Characins, such as the piranha species, are prey for the giant otter, but these aggressive fish may also pose a danger to humans.
Neon tetra is one of the most popular aquarium fish
Solimões, the section of the upper Amazon River
Aerial view of an Amazon tributary

The Mantaro and Apurímac rivers join, and with other tributaries form the Ucayali River, which in turn meets the Marañón River upstream of Iquitos, Peru, forming what countries other than Brazil consider to be the main stem of the Amazon.

Inca Empire

The largest empire in pre-Columbian America.

The largest empire in pre-Columbian America.

The Inca Empire at its greatest extent c. 1525
Manco Cápac and Mama Ocllo, children of the Inti
Manco Cápac, First Inca, 1 of 14 Portraits of Inca Kings, Probably mid-18th century. Oil on canvas. Brooklyn Museum
Inca expansion (1438–1533)
The first image of the Inca in Europe, Pedro Cieza de León, Crónica del Perú, 1553
Atahualpa, the last Sapa Inca of the empire, was executed by the Spanish on 29 August 1533
View of Machu Picchu
Sacsayhuamán, the Inca stronghold of Cusco
"The Maiden", one of the Llullaillaco mummies. Inca human sacrifice, Salta province (Argentina).
Diorite Inca sculpture from Amarucancha
Illustration of Inca farmers using a chakitaqlla (Andean foot plough)
Inti, as represented by José Bernardo de Tagle of Peru
The four suyus or quarters of the empire.
Inca tunic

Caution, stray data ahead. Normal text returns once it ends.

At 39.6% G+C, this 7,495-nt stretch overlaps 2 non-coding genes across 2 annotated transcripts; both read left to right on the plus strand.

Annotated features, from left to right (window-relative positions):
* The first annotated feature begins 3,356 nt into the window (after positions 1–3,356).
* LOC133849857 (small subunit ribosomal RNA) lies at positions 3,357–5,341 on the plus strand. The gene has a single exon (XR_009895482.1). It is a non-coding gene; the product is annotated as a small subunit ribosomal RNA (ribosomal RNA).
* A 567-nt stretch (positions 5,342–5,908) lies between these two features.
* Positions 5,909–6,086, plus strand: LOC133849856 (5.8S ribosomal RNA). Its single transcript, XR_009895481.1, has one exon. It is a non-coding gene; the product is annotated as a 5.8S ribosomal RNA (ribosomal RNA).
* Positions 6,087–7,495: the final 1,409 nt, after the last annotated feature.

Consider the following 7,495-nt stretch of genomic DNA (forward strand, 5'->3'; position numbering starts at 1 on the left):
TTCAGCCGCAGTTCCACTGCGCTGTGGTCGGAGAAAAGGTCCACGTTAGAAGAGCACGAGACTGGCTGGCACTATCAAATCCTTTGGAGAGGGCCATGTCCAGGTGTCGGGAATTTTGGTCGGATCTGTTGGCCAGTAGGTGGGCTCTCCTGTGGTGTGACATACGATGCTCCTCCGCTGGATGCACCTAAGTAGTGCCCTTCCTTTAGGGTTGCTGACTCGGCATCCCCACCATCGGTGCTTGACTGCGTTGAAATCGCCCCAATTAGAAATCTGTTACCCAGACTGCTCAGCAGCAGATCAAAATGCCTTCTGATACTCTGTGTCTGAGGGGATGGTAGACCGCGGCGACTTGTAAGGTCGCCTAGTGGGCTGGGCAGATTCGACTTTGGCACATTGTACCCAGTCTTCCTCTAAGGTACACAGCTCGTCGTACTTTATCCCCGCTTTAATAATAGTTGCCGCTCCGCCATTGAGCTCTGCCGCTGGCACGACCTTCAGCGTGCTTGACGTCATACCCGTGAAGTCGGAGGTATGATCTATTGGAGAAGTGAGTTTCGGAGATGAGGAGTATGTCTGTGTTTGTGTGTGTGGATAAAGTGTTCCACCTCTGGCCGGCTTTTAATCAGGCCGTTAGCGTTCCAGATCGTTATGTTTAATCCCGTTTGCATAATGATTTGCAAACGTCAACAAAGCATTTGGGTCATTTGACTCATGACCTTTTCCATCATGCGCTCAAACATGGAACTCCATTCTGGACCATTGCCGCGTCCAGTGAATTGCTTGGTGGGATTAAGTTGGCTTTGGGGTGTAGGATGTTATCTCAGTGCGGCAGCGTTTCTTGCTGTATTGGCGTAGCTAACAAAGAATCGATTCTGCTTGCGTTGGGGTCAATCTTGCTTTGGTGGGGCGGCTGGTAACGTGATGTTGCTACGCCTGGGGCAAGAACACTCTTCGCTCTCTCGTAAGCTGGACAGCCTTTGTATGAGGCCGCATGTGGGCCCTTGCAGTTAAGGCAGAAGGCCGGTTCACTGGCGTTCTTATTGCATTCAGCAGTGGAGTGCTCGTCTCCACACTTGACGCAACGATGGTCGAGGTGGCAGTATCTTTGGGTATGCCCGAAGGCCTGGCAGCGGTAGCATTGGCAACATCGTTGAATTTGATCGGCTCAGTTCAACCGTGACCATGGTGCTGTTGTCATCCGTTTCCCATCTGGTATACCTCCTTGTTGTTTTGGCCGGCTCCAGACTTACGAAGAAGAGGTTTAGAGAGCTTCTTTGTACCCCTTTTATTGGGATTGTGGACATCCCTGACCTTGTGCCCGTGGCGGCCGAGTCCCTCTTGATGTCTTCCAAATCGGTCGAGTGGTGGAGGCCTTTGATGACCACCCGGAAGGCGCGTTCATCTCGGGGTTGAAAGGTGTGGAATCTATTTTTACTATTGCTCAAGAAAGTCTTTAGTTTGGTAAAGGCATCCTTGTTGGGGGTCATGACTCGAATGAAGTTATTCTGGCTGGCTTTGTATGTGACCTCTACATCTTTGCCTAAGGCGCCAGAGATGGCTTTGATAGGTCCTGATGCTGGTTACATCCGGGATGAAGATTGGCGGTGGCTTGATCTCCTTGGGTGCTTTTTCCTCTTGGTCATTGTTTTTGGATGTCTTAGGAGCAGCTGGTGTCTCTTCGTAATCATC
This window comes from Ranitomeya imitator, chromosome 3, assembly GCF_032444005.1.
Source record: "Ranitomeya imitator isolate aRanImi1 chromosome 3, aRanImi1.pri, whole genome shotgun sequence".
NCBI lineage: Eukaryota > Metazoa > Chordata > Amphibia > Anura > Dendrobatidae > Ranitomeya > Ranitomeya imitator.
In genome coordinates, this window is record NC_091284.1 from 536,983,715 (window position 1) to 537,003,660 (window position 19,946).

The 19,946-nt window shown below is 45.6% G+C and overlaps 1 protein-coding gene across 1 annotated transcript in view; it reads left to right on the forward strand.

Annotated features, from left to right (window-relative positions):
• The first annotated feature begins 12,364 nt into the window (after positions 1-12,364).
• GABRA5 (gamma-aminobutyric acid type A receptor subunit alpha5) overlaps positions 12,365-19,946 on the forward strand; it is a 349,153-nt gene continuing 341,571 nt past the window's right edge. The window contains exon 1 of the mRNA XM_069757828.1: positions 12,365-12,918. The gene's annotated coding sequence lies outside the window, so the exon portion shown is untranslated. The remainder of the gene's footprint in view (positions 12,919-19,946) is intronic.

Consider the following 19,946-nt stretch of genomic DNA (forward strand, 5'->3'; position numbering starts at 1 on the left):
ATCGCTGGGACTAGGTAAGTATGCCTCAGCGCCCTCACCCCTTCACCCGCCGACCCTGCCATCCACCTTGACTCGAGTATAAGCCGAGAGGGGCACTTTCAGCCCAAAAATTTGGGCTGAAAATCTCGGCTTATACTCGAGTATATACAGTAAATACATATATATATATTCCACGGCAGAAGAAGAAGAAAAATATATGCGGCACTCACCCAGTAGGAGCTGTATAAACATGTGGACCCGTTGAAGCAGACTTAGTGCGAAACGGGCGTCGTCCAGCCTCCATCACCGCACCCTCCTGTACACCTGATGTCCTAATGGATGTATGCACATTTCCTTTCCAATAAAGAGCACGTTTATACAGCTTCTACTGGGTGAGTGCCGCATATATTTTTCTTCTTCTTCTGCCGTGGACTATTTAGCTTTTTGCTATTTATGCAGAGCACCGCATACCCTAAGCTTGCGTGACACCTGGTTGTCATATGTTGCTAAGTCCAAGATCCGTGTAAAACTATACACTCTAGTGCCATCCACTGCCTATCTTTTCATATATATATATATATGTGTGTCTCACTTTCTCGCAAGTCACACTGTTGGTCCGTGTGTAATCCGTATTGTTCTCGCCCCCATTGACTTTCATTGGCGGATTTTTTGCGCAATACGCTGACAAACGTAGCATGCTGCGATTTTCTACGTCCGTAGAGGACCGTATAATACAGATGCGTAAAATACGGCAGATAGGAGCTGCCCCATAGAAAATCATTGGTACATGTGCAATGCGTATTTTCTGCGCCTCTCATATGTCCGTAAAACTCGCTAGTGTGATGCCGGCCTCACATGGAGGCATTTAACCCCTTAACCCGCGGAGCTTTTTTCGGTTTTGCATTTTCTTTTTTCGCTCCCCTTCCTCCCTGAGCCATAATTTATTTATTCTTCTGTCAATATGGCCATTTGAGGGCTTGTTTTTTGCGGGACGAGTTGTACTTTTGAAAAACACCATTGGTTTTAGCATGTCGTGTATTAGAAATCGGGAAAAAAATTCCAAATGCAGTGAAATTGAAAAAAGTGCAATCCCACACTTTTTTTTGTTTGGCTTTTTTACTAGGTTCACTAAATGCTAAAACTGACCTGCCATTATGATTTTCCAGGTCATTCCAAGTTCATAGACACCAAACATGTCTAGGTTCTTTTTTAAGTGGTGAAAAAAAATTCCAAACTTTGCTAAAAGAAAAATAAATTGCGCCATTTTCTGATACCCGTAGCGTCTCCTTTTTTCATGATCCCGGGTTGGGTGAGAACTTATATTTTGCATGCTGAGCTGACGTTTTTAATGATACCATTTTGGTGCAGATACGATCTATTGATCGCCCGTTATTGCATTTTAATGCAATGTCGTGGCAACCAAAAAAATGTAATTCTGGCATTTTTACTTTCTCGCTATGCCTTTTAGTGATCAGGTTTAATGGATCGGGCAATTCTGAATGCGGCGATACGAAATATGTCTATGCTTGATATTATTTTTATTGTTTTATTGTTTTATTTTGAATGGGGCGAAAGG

Tokapu. Textiles worn by the Inca elite consisting of geometric figures enclosed by rectangles or squares. There is evidence that the designs were an ideographic language
Quipu, 15th century. Brooklyn Museum
Inca Tunic, 15th-16th Century
Camelid Conopa, 1470–1532, Brooklyn Museum, Small stone figurines, or conopas, of llamas and alpacas were the most common ritual effigies used in the highlands of Peru and Bolivia. These devotional objects were often buried in the animals' corrals to bring protection and prosperity to their owners and fertility to the herds. The cylindrical cavities in their backs were filled with offerings to the gods in the form of a mixture including animal fat, coca leaves, maize kernels and seashells.
Coca leaves
The Battle of the Maule between the Incas (right) and the Mapuches (left)

The Inca civilization arose from the Peruvian highlands sometime in the early 13th century.

Location of the Viceroyalty of Peru: Initial territory 1542–1718 (light green) and final de jure territory 1776–1824 (dark green)

Viceroyalty of Peru

Location of the Viceroyalty of Peru: Initial territory 1542–1718 (light green) and final de jure territory 1776–1824 (dark green)
The Marquess of Salinas del Río Pisuerga, 8th Viceroy of Peru
Location of the Viceroyalty of Peru: Initial territory 1542–1718 (light green) and final de jure territory 1776–1824 (dark green)
Location of the most important Jesuit Reductions, with present political divisions.
Colonized area in its maximum extension ca 1650 (dark green) and the Viceroyalty in 1816 (dark brown)
The Plaza Mayor and the Cathedral of Lima
In The Distrest Poet, William Hogarth's portrait of a Grub Street poet starving to death, there is on the wall behind him a placard entitled "A view of the Gold Mines of Peru", reflecting the common perception of Spanish Peru as being an economically welcoming place for immigrants.
The Battle of Ayacucho
Charles I, King of Spain and the Indies. The Viceroyalty of Peru was founded under his reign.